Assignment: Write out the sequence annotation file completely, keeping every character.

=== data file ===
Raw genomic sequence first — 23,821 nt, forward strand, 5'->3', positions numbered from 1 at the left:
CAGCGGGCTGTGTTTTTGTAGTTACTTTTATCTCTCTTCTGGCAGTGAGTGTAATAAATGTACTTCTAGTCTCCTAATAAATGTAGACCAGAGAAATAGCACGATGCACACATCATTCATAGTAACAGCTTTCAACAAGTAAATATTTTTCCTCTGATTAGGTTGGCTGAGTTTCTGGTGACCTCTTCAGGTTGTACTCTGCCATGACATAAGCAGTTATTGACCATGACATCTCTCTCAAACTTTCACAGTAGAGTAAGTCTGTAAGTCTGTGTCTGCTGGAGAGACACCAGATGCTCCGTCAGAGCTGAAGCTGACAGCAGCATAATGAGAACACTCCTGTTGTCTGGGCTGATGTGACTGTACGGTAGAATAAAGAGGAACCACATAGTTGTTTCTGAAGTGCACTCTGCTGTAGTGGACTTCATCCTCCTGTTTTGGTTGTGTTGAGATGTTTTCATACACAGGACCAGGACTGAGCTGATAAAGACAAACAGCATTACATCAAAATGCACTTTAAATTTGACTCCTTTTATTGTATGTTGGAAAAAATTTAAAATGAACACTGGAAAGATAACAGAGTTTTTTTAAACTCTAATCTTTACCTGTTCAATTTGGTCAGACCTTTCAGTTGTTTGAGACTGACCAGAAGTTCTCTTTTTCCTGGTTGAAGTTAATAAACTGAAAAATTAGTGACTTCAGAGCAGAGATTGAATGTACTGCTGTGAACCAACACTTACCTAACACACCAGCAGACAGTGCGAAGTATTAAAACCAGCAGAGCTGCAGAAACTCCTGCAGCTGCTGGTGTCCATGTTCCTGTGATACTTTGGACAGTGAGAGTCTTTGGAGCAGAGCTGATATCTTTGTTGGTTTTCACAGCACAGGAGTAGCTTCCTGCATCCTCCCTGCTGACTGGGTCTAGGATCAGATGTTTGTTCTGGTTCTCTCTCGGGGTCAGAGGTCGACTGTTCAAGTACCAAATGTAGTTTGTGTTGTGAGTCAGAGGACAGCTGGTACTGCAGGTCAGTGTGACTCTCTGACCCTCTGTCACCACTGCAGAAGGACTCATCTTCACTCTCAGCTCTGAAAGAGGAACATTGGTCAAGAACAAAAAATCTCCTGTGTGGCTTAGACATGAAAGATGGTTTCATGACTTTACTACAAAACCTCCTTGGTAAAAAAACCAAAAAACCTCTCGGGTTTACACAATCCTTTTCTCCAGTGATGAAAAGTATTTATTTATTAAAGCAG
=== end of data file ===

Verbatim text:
Raw genomic sequence first — 23,821 nt, forward strand, 5'->3', positions numbered from 1 at the left:
CAGCGGGCTGTGTTTTTGTAGTTACTTTTATCTCTCTTCTGGCAGTGAGTGTAATAAATGTACTTCTAGTCTCCTAATAAATGTAGACCAGAGAAATAGCACGATGCACACATCATTCATAGTAACAGCTTTCAACAAGTAAATATTTTTCCTCTGATTAGGTTGGCTGAGTTTCTGGTGACCTCTTCAGGTTGTACTCTGCCATGACATAAGCAGTTATTGACCATGACATCTCTCTCAAACTTTCACAGTAGAGTAAGTCTGTAAGTCTGTGTCTGCTGGAGAGACACCAGATGCTCCGTCAGAGCTGAAGCTGACAGCAGCATAATGAGAACACTCCTGTTGTCTGGGCTGATGTGACTGTACGGTAGAATAAAGAGGAACCACATAGTTGTTTCTGAAGTGCACTCTGCTGTAGTGGACTTCATCCTCCTGTTTTGGTTGTGTTGAGATGTTTTCATACACAGGACCAGGACTGAGCTGATAAAGACAAACAGCATTACATCAAAATGCACTTTAAATTTGACTCCTTTTATTGTATGTTGGAAAAAATTTAAAATGAACACTGGAAAGATAACAGAGTTTTTTTAAACTCTAATCTTTACCTGTTCAATTTGGTCAGACCTTTCAGTTGTTTGAGACTGACCAGAAGTTCTCTTTTTCCTGGTTGAAGTTAATAAACTGAAAAATTAGTGACTTCAGAGCAGAGATTGAATGTACTGCTGTGAACCAACACTTACCTAACACACCAGCAGACAGTGCGAAGTATTAAAACCAGCAGAGCTGCAGAAACTCCTGCAGCTGCTGGTGTCCATGTTCCTGTGATACTTTGGACAGTGAGAGTCTTTGGAGCAGAGCTGATATCTTTGTTGGTTTTCACAGCACAGGAGTAGCTTCCTGCATCCTCCCTGCTGACTGGGTCTAGGATCAGATGTTTGTTCTGGTTCTCTCTCGGGGTCAGAGGTCGACTGTTCAAGTACCAAATGTAGTTTGTGTTGTGAGTCAGAGGACAGCTGGTACTGCAGGTCAGTGTGACTCTCTGACCCTCTGTCACCACTGCAGAAGGACTCATCTTCACTCTCAGCTCTGAAAGAGGAACATTGGTCAAGAACAAAAAATCTCCTGTGTGGCTTAGACATGAAAGATGGTTTCATGACTTTACTACAAAACCTCCTTGGTAAAAAAACCAAAAAACCTCTCGGGTTTACACAATCCTTTTCTCCAGTGATGAAAAGTATTTATTTATTAAAGCAG